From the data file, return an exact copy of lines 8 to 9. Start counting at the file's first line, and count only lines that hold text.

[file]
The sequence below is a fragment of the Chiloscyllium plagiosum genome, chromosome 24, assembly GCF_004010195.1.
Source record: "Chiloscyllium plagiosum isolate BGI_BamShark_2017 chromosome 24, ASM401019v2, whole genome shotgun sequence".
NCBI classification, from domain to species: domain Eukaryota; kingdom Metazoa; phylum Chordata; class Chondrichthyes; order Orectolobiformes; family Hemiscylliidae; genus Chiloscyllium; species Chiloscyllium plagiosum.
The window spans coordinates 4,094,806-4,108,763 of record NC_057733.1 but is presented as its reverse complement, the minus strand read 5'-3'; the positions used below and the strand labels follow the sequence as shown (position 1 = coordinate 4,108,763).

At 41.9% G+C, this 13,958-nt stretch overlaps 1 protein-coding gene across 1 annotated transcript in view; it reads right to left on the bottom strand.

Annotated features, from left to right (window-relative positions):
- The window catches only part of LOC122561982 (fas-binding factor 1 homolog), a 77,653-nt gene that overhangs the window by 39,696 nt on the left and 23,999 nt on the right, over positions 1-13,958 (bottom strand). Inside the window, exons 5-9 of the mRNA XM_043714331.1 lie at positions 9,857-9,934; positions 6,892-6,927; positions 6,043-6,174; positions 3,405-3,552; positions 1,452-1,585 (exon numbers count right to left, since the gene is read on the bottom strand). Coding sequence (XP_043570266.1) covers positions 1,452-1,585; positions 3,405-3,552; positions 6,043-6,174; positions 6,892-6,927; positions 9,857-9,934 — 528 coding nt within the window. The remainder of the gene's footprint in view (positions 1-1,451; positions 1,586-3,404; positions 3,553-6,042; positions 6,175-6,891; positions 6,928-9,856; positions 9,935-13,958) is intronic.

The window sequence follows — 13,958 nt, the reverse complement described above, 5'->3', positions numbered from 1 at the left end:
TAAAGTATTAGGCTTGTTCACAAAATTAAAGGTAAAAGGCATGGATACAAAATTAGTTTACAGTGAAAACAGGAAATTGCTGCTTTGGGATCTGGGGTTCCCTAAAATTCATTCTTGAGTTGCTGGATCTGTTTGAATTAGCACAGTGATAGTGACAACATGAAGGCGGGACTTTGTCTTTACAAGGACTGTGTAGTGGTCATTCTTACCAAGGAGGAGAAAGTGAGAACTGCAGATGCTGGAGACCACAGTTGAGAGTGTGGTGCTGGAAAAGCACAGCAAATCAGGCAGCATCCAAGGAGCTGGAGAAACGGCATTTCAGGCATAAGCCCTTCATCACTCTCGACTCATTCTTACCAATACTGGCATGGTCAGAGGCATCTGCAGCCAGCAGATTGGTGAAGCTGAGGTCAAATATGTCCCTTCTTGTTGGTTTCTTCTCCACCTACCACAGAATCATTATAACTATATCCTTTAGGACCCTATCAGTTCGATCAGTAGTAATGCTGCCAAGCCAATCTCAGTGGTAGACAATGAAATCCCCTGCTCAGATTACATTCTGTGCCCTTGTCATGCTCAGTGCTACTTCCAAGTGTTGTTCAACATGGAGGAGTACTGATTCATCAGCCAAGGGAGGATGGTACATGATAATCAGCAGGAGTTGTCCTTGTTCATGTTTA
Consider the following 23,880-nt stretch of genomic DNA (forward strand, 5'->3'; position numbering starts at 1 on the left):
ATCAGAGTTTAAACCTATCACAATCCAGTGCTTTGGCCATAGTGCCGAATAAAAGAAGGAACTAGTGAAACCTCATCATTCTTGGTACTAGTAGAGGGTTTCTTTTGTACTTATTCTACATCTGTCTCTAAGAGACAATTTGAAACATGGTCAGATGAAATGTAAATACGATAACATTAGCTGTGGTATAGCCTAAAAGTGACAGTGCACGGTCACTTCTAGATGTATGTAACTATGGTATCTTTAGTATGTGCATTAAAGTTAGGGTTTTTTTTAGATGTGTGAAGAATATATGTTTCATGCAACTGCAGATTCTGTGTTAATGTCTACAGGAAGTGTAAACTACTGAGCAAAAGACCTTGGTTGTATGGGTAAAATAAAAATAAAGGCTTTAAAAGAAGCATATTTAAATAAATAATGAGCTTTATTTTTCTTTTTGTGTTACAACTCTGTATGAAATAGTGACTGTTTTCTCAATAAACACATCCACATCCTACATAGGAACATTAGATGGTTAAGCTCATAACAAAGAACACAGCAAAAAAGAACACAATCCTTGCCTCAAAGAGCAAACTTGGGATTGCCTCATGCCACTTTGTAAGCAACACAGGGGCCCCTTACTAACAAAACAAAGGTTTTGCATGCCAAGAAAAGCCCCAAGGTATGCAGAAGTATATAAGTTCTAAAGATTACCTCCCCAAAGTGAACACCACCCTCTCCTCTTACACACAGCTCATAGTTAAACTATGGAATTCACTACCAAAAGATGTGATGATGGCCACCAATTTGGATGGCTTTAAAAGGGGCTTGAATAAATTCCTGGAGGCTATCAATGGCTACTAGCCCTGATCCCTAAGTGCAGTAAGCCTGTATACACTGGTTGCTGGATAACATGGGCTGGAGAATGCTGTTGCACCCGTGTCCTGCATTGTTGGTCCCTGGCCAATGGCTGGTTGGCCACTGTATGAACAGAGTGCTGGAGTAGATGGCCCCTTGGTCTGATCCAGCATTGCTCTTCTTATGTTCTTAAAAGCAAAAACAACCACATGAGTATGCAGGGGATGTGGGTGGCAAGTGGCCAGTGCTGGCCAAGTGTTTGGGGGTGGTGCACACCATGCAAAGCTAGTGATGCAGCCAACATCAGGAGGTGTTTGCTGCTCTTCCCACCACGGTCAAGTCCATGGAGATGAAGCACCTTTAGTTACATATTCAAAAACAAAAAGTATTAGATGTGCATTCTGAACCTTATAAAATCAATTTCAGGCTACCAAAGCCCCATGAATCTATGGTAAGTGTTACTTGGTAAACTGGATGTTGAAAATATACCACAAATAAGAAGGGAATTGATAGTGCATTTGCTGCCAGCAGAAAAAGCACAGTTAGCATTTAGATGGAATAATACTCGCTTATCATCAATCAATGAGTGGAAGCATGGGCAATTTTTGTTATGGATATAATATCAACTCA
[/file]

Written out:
The window sequence follows — 13,958 nt, the reverse complement described above, 5'->3', positions numbered from 1 at the left end:
TAAAGTATTAGGCTTGTTCACAAAATTAAAGGTAAAAGGCATGGATACAAAATTAGTTTACAGTGAAAACAGGAAATTGCTGCTTTGGGATCTGGGGTTCCCTAAAATTCATTCTTGAGTTGCTGGATCTGTTTGAATTAGCACAGTGATAGTGACAACATGAAGGCGGGACTTTGTCTTTACAAGGACTGTGTAGTGGTCATTCTTACCAAGGAGGAGAAAGTGAGAACTGCAGATGCTGGAGACCACAGTTGAGAGTGTGGTGCTGGAAAAGCACAGCAAATCAGGCAGCATCCAAGGAGCTGGAGAAACGGCATTTCAGGCATAAGCCCTTCATCACTCTCGACTCATTCTTACCAATACTGGCATGGTCAGAGGCATCTGCAGCCAGCAGATTGGTGAAGCTGAGGTCAAATATGTCCCTTCTTGTTGGTTTCTTCTCCACCTACCACAGAATCATTATAACTATATCCTTTAGGACCCTATCAGTTCGATCAGTAGTAATGCTGCCAAGCCAATCTCAGTGGTAGACAATGAAATCCCCTGCTCAGATTACATTCTGTGCCCTTGTCATGCTCAGTGCTACTTCCAAGTGTTGTTCAACATGGAGGAGTACTGATTCATCAGCCAAGGGAGGATGGTACATGATAATCAGCAGGAGTTGTCCTTGTTCATGTTTA